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The perception, and sometimes, the reality

People are often afraid of going to lawyers. The sad reality is that the profession often has negative connotations, and sometimes for good reason. I’ve personally inherited clients that have been through the wash with other lawyers; being charged astronomical rates for very little value in return, being provided with terrible advice, poor service and left with nothing other than a hefty bill to attend to.

This is certainly not always the case, and very often, especially in South Africa, you need to get a lawyer involved to assist you as there are so many, for lack of a better word, ‘chancers’ out there that sometimes the only way to make headway with a particular problem you are having is to involve a lawyer. We see it every day, and after the lockdown that we are in and that we will have just gone through, we are already seeing it more and more; people or companies not willing to honour agreements, employers and employees disregarding the labour laws, tenants not willing to pay their rent, companies or individuals refusing to pay what they owe. This has become commonplace and in the foreseeable time ahead, you may well find yourself in need of a good lawyer as we see a trend that this kind of unethical business practice is on the rise.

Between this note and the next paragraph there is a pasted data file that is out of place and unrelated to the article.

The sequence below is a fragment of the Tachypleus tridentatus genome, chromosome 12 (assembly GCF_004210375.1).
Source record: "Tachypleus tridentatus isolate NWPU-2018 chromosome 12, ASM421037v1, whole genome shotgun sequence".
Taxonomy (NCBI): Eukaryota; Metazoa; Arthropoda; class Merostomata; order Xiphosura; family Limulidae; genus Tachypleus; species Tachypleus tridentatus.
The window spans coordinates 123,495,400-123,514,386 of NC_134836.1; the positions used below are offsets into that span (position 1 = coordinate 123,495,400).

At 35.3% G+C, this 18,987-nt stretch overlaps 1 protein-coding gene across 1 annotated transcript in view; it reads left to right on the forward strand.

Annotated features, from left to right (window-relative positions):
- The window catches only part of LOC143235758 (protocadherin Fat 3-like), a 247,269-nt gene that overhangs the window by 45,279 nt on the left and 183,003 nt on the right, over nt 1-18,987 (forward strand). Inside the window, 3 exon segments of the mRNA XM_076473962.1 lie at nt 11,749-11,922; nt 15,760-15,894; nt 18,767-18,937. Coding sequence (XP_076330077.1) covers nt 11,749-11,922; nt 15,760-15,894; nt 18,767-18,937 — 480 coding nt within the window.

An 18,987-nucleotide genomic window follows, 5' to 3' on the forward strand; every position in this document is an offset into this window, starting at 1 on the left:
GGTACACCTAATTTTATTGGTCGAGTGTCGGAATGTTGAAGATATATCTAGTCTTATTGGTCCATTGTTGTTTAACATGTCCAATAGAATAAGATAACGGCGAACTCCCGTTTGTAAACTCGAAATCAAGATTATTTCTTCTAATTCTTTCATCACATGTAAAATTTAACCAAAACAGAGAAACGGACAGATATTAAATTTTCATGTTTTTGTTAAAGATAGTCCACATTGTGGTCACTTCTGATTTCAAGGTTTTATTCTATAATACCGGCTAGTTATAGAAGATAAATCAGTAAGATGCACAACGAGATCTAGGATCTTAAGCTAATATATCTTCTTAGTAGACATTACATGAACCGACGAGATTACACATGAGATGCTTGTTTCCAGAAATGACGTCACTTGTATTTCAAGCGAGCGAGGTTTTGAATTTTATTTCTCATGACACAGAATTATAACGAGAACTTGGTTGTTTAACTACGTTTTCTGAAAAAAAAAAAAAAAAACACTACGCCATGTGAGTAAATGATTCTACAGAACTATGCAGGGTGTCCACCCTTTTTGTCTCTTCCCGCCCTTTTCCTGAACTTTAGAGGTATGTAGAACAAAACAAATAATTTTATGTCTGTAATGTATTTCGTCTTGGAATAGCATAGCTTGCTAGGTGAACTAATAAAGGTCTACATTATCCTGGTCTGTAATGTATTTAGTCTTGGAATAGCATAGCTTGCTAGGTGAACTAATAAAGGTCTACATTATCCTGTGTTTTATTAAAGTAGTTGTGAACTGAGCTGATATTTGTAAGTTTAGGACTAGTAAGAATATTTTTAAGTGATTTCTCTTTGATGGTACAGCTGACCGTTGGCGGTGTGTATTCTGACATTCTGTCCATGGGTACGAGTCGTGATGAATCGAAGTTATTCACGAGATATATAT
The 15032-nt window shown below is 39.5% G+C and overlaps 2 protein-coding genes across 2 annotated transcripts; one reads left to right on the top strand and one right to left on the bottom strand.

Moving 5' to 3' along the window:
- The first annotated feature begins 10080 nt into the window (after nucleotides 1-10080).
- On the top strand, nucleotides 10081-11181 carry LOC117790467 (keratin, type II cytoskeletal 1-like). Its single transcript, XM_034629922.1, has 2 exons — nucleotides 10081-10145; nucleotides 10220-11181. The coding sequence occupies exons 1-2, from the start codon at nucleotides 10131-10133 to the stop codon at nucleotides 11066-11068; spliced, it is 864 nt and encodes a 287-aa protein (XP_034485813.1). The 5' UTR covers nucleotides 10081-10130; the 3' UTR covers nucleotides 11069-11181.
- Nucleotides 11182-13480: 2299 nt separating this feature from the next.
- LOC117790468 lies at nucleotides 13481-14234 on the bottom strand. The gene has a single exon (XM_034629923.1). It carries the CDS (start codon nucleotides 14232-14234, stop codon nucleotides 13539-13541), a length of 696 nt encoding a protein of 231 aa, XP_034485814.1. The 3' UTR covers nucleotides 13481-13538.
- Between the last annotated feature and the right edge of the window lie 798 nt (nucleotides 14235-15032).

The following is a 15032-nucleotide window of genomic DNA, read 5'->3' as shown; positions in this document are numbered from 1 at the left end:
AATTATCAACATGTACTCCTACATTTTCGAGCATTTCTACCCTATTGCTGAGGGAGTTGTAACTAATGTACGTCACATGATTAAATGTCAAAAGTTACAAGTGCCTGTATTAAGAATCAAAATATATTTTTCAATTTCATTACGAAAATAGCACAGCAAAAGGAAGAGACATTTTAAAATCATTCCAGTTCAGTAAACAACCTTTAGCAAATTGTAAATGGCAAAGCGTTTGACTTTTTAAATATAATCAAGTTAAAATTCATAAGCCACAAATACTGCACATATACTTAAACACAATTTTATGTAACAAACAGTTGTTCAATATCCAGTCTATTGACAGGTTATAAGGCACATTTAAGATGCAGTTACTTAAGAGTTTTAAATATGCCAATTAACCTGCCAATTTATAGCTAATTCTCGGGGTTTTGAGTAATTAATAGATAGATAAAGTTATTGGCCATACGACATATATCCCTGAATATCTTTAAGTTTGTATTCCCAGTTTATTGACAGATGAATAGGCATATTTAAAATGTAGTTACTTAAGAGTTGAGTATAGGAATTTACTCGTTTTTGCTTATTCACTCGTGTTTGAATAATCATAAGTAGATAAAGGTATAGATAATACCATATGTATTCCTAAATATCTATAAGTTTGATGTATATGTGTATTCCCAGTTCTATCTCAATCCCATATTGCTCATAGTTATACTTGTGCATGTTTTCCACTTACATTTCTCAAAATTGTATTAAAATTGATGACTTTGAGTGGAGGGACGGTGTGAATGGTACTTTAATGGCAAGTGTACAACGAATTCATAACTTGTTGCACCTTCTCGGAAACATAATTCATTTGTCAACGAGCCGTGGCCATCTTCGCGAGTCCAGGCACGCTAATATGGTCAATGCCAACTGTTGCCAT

How does the law help me?

I thought it helpful to provide you with two personal incidents where the law, properly applied, sorted out problems for myself that would otherwise never have been resolved.

The Friday Car

My fiancé had just purchased a brand-new German vehicle. I won’t mention any names, however the logo closely resembles the Olympic games emblem. This car was an absolute dud from the start. The seats flew back whilst driving, unannounced. The electric windows decided on their own when they would or would not open. There was always some or other fault light coming on and when accelerating (although the car was an automatic SUV) it sounded as if a bicycle was changing gears. Clearly, there was a problem with this car. Despite contacting the dealership (who was less than helpful and who in fact immediately secured the services of an attorney) they refused to acknowledge the problem and refused to assist. I then contacted the manufacturer’s head office (a company which has more than one brand of German car under its belt) and they similarly offered little to no assistance.